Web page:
The Dryad Project is investigating programming models for writing parallel and distributed programs to scale from a small cluster to a large data-center.
New! Dryad and DryadLINQ are now available in source form at the Dryad GitHub repository, with pre-built binaries available from NuGet.org. For release documentation see our Getting Started with DryadLINQ page.
Most of the information below is historical and will be updated over time and migrated to the DryadLINQ documentation site.
Dryad is an infrastructure which allows a programmer to use the resources of a computer cluster or a data center for running data-parallel programs. A Dryad programmer can use thousands of machines, each of them with multiple processors or cores, without knowing anything about concurrent programming.
The Structure of Dryad Jobs
A Dryad programmer writes several sequential programs and connects them using one-way channels. The computation is structured as a directed graph: programs are graph vertices, while the channels are graph edges. A Dryad job is a graph generator which can synthesize any directed acyclic graph. These graphs can even change during execution, in response to important events in the computation.
Dryad is quite expressive. It completely subsumes other computation frameworks, such as Google's map-reduce, or the relational algebra. Moreover, Dryad handles job creation and management, resource management, job monitoring and visualization, fault tolerance, re-execution, scheduling, and accounting.
The Dryad Software Stack
As a proof of Dryad's versatility, a rich software ecosystem has been built on top Dryad:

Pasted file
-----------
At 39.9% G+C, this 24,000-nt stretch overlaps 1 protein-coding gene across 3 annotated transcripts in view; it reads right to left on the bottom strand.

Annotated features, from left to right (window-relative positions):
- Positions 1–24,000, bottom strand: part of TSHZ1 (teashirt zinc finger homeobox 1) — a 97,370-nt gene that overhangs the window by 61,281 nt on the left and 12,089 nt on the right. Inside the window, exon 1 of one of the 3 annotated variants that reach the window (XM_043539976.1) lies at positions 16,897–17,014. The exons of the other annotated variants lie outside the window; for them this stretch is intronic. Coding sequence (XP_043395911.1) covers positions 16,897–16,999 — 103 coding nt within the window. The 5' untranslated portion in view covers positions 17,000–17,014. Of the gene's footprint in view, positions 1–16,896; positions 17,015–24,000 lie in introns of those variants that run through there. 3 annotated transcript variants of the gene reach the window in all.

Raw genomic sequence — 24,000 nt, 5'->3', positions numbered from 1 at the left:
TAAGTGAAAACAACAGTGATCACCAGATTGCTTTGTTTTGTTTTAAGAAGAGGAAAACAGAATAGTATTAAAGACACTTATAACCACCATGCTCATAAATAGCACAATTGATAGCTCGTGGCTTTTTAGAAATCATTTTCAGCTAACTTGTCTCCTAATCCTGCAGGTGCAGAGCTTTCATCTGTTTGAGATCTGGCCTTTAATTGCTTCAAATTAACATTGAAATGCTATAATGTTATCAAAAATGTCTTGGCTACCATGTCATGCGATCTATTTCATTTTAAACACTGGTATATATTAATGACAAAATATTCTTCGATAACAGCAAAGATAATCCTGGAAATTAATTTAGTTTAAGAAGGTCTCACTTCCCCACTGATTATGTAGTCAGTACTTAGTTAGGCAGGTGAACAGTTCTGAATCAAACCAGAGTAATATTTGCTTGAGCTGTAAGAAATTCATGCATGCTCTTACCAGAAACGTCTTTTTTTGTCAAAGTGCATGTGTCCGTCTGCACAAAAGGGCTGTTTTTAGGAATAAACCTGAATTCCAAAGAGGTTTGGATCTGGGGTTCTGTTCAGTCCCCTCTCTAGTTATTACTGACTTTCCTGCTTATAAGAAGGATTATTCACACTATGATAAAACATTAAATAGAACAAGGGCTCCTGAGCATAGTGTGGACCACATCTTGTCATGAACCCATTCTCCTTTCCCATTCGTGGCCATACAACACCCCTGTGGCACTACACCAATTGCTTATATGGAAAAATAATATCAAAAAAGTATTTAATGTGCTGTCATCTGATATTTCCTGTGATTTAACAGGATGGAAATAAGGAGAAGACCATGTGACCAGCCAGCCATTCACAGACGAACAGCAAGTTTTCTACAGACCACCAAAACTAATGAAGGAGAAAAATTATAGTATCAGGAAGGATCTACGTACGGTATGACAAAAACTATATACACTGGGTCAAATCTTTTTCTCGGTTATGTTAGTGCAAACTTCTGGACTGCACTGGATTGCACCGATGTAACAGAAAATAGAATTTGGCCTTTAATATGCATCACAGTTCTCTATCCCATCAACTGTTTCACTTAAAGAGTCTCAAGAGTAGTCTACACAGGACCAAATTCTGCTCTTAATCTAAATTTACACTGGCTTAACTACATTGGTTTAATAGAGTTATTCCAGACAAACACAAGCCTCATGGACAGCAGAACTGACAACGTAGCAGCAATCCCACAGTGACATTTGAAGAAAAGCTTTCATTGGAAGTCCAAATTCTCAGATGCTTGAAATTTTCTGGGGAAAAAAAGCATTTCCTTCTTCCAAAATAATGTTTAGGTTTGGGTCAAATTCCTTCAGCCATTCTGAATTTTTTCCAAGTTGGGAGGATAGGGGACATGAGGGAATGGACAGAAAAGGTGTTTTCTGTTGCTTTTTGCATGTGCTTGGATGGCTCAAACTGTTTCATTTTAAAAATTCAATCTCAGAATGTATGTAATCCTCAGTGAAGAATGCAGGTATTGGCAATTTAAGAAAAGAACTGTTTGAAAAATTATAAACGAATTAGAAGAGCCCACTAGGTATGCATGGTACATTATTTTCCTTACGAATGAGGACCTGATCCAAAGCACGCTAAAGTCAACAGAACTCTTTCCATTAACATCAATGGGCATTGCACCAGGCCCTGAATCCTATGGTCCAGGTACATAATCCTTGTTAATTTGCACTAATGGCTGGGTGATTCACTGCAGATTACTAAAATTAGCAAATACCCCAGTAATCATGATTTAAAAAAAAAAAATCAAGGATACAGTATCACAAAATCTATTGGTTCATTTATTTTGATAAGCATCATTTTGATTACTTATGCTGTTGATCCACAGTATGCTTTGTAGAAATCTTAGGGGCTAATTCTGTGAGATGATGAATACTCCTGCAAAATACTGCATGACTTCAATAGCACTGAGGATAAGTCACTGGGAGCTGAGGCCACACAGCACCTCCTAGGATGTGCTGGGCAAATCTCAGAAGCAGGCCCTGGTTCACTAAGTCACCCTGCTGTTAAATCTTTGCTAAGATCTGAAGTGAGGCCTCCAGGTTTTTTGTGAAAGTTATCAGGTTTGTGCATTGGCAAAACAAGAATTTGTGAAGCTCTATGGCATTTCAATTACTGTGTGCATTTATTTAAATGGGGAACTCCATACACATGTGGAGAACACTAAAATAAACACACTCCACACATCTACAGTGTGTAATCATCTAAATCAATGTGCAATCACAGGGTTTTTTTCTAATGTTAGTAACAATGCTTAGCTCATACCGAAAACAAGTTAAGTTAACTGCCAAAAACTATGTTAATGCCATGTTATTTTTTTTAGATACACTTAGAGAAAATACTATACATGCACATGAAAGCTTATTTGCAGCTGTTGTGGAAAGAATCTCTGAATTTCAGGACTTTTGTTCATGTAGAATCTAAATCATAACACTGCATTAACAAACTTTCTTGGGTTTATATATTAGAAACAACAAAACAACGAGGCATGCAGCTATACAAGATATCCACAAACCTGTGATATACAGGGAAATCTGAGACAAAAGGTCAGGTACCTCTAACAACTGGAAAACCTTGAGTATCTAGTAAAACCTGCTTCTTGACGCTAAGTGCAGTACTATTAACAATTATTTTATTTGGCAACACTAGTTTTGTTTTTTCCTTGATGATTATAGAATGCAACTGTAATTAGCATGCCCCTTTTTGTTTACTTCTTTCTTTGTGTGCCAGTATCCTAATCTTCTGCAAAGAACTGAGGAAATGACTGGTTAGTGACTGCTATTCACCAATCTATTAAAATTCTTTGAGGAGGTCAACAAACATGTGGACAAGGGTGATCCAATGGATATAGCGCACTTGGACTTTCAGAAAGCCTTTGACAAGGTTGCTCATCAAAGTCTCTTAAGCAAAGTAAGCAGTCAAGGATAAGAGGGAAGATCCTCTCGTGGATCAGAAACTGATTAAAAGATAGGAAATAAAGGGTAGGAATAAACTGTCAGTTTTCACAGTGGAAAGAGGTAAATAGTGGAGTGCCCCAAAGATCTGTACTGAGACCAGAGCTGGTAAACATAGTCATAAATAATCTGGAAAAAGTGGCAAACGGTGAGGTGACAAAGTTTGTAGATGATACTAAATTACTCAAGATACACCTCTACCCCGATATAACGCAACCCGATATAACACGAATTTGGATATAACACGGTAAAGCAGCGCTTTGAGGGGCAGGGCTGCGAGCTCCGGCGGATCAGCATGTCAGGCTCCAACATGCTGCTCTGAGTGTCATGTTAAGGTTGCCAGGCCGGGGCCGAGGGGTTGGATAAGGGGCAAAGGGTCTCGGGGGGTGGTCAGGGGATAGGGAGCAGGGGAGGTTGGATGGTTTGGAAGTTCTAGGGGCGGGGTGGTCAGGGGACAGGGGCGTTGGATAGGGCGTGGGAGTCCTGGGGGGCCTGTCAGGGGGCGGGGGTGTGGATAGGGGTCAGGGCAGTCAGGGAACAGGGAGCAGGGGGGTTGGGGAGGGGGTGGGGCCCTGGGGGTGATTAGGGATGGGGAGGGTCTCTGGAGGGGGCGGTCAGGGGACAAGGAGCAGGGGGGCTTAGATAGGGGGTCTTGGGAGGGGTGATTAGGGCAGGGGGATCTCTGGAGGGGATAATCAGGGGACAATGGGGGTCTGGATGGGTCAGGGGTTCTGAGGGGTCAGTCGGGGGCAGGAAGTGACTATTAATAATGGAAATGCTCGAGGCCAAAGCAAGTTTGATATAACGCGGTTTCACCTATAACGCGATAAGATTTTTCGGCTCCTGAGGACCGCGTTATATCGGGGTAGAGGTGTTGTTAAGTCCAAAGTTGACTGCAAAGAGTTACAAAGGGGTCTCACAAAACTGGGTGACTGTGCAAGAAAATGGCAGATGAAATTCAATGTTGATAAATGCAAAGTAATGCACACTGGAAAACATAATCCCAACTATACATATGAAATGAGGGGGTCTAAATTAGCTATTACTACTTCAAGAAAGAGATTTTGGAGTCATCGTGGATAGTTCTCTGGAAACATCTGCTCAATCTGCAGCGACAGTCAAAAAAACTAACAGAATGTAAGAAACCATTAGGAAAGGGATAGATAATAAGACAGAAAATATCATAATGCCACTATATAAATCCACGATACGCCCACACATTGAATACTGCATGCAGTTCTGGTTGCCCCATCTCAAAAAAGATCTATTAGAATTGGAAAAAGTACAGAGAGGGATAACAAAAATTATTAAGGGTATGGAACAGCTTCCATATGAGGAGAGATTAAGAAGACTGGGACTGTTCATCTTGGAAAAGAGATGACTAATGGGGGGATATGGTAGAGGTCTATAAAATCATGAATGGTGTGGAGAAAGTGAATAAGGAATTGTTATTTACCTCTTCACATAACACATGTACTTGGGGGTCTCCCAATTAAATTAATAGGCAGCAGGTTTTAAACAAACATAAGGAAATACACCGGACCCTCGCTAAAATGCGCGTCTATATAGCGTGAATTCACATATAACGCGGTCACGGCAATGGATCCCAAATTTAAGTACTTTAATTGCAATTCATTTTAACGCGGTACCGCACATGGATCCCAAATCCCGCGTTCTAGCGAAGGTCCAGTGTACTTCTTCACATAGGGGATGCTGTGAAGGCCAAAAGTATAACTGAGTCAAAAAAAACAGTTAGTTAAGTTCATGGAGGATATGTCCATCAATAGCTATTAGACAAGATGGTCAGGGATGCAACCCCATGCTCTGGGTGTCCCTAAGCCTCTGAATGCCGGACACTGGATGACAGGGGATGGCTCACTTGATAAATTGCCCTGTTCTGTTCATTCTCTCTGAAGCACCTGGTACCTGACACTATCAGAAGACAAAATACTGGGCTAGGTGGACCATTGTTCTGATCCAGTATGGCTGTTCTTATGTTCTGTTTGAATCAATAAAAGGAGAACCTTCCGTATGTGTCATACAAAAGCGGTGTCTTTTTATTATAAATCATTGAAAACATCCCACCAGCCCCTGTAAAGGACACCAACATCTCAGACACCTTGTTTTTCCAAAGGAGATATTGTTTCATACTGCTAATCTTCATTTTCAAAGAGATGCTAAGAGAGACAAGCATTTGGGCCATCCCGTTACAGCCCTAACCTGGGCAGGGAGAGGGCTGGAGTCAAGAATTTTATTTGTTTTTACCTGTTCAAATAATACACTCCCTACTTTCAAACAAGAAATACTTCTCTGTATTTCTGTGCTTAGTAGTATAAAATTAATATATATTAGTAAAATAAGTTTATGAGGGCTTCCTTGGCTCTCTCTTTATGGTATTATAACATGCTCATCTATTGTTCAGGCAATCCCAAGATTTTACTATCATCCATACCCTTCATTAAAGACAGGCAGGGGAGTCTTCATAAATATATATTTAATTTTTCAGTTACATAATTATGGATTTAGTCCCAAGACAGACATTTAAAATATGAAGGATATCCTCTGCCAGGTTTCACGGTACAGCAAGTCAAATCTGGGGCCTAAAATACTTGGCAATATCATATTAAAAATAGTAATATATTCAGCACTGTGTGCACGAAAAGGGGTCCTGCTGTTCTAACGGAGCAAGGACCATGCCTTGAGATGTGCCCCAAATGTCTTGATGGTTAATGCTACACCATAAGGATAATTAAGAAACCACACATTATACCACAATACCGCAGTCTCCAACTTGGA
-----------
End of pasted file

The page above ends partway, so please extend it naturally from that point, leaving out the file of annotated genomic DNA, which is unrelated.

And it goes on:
- SSIS on Dryad executes many instances of SQL server, each in a separate Dryad vertex, taking advantage of Dryad's fault tolerance and scheduling. This system is currently deployed in a live production system as part of one of Microsoft's AdCenter log processing pipelines.
- DryadLINQ generates Dryad computations from the LINQ Language-Integrated Query extensions to C#.
- The distributed shell is a generalization of the pipe concept from the Unix shell in three ways. If Unix pipes allow the construction of one-dimensional (1-D) process structures, the distributed shell allows the programmer to build 2-D structures in a scripting language. The distributed shell generalizes Unix pipes in three ways:
- It allows processes to easily connect multiple file descriptors of each process -- hence the 2-D aspect.
- It allows the construction of pipes spanning multiple machines, across a cluster.
- It virtualizes the pipelines, allowing the execution of pipelines with many more processes than available machines, by time-multiplexing processors and buffering results.
- Several languages are compiled to distributed shell processes. PSQL is an early version, recently replaced with Scope.
Dryad: Distributed Data-Parallel Programs from Sequential Building Blocks
Michael Isard, Mihai Budiu, Yuan Yu, Andrew Birrell, and Dennis Fetterly
European Conference on Computer Systems (EuroSys), Lisbon, Portugal, March 21-23, 2007
Video of a presentation on Dryad at the Google Campus, given by Michael Isard, Nov 1, 2007.
Presentation slides from a talk on Dryad at University of California at Santa Cruz, by Michael Isard, February 2008.
Another presentation, given at Microsoft Live Labs by Mihai Budiu, March 2008.